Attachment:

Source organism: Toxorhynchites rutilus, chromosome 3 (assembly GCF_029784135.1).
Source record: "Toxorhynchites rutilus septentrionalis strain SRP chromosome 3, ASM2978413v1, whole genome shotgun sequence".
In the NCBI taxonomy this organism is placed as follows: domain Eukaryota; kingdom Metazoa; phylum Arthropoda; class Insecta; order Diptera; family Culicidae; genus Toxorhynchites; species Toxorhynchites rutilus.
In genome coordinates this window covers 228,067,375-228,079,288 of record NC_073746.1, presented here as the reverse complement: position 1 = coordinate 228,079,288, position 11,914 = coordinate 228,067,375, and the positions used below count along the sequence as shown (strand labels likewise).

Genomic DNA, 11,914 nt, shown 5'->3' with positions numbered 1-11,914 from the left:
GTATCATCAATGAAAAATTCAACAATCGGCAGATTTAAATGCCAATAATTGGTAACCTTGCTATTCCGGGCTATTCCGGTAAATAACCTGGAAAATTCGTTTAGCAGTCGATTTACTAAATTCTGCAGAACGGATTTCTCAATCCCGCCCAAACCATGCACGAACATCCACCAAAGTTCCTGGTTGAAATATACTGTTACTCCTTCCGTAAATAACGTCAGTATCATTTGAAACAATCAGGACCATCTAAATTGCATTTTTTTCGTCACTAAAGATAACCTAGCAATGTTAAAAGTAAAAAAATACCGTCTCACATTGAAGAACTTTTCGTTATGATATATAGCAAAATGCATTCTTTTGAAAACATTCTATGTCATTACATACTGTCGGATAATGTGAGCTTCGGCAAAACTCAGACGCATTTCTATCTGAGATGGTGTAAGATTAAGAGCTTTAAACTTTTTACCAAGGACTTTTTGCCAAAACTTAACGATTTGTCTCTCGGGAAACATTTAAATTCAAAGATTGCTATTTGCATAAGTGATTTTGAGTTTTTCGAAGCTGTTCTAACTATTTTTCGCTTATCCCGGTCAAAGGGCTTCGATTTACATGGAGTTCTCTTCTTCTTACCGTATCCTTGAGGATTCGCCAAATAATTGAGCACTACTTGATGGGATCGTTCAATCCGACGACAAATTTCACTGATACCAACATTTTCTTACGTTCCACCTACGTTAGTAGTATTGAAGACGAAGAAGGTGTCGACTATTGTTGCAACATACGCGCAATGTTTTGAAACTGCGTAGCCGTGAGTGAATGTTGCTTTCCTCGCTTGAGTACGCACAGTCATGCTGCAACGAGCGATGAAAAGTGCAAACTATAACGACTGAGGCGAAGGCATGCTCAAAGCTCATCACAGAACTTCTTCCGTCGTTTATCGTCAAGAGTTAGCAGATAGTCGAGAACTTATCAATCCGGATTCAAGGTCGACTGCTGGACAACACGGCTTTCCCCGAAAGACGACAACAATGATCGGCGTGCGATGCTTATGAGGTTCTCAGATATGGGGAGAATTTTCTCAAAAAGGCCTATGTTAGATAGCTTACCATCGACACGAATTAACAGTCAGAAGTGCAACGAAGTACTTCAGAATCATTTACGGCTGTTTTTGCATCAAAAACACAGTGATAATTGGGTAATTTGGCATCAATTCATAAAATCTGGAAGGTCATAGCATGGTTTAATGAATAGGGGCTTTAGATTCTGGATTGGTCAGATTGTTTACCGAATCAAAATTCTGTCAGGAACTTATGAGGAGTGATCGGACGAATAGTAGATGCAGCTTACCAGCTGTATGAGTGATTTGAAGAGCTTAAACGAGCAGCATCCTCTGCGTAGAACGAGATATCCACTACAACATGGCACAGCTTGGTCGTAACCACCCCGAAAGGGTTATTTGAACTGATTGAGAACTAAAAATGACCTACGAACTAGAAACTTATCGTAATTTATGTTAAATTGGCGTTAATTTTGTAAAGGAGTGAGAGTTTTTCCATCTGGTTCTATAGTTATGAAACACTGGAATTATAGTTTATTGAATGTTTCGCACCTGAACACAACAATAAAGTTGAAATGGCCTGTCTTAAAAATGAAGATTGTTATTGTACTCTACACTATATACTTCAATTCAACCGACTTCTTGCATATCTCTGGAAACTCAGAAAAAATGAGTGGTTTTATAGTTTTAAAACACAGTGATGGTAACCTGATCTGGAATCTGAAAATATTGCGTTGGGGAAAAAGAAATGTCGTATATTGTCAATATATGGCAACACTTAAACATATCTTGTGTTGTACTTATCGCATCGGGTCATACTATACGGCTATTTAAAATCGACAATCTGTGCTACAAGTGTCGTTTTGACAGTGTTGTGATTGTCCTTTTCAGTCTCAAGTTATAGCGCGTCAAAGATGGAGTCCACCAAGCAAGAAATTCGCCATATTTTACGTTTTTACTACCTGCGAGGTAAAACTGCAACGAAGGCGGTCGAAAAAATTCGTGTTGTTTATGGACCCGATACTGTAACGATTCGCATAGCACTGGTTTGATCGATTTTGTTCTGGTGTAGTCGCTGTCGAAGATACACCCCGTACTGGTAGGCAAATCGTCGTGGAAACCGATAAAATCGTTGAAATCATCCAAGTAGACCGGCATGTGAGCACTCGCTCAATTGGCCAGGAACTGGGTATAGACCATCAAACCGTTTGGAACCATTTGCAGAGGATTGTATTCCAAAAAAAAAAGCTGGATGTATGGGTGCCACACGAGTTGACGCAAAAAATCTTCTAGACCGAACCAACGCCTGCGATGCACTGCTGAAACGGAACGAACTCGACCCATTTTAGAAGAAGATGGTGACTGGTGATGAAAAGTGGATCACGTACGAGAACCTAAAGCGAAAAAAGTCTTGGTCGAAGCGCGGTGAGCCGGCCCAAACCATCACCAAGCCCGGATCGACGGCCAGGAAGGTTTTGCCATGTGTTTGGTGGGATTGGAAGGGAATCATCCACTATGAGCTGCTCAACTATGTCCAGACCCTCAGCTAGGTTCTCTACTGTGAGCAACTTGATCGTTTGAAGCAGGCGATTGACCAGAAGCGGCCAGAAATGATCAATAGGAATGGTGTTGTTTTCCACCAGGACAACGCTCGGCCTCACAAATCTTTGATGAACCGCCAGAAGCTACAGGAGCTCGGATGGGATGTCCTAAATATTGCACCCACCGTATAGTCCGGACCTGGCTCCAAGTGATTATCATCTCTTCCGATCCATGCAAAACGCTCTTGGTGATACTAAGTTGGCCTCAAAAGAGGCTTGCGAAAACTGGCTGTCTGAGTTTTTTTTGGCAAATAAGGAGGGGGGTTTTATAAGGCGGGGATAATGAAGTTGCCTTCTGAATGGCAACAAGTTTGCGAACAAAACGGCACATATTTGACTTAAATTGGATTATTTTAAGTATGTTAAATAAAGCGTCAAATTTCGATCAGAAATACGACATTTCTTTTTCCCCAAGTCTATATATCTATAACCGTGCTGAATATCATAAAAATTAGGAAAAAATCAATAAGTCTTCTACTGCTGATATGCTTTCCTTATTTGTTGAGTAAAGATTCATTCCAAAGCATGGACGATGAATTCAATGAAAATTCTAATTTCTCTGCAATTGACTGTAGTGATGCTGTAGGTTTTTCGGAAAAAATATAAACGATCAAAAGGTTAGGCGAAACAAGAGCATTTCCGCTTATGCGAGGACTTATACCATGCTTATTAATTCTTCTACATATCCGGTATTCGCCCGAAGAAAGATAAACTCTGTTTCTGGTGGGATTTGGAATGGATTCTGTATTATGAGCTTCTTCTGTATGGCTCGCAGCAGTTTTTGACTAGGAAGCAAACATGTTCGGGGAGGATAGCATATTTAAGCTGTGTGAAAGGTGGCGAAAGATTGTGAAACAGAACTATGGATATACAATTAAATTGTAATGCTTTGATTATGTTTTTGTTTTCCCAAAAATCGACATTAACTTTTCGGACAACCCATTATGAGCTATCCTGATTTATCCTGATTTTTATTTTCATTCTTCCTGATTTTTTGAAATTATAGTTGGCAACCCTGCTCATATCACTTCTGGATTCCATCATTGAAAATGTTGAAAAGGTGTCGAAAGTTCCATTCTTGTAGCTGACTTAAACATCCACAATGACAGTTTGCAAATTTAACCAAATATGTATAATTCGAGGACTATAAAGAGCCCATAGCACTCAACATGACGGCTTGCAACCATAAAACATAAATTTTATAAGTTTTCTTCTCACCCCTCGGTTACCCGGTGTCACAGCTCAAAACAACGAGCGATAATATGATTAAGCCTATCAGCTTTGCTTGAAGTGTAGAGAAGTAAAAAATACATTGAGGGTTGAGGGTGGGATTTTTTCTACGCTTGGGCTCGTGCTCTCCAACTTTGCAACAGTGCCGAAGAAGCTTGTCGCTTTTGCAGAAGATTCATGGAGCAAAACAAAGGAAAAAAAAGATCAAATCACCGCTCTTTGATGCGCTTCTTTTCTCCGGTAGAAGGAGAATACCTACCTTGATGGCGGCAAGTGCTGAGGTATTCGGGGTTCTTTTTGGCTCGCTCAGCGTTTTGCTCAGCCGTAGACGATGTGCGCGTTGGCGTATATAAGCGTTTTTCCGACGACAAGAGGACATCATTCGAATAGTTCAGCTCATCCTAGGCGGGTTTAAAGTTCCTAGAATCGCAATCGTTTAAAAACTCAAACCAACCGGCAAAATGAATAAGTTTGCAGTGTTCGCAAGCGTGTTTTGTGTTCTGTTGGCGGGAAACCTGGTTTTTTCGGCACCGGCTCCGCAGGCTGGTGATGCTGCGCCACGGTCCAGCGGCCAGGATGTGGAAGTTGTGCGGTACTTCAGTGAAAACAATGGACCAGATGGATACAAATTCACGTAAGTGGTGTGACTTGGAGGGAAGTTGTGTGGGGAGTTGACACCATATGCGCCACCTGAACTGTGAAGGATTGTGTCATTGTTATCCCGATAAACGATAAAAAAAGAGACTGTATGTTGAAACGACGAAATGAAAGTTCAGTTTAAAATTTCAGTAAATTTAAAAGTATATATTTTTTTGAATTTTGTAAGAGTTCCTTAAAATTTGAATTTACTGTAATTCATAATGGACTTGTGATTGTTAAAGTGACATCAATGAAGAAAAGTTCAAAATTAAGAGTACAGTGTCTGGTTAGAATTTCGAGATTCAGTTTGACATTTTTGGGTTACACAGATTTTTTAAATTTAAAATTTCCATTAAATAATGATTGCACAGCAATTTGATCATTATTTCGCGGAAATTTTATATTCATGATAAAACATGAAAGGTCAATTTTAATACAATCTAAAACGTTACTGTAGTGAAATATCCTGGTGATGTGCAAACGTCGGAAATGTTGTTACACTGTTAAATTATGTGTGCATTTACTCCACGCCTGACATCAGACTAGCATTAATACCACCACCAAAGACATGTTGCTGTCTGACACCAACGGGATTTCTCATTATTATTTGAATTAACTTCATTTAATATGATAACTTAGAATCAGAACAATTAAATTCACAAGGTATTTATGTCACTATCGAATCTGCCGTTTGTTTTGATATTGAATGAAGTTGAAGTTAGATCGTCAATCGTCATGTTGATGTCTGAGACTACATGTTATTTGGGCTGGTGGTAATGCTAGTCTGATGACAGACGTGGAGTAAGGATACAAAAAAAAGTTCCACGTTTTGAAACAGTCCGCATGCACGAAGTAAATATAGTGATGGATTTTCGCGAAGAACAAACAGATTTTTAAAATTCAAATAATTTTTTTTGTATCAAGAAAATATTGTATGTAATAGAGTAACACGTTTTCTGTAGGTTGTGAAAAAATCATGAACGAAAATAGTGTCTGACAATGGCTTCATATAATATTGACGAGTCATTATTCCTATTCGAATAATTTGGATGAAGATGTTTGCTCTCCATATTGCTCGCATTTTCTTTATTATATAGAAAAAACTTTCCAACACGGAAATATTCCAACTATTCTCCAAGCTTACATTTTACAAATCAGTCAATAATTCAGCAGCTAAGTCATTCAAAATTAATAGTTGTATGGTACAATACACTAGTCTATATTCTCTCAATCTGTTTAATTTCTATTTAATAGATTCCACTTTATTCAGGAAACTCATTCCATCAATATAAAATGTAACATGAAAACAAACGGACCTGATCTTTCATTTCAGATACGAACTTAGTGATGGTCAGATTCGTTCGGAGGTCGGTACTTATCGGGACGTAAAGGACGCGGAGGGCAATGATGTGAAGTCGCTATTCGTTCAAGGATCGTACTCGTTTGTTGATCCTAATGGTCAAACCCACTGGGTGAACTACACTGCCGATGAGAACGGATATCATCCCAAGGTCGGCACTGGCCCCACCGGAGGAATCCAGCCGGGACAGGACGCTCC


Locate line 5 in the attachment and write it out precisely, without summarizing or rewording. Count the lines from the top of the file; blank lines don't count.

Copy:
Genomic DNA, 11,914 nt, shown 5'->3' with positions numbered 1-11,914 from the left: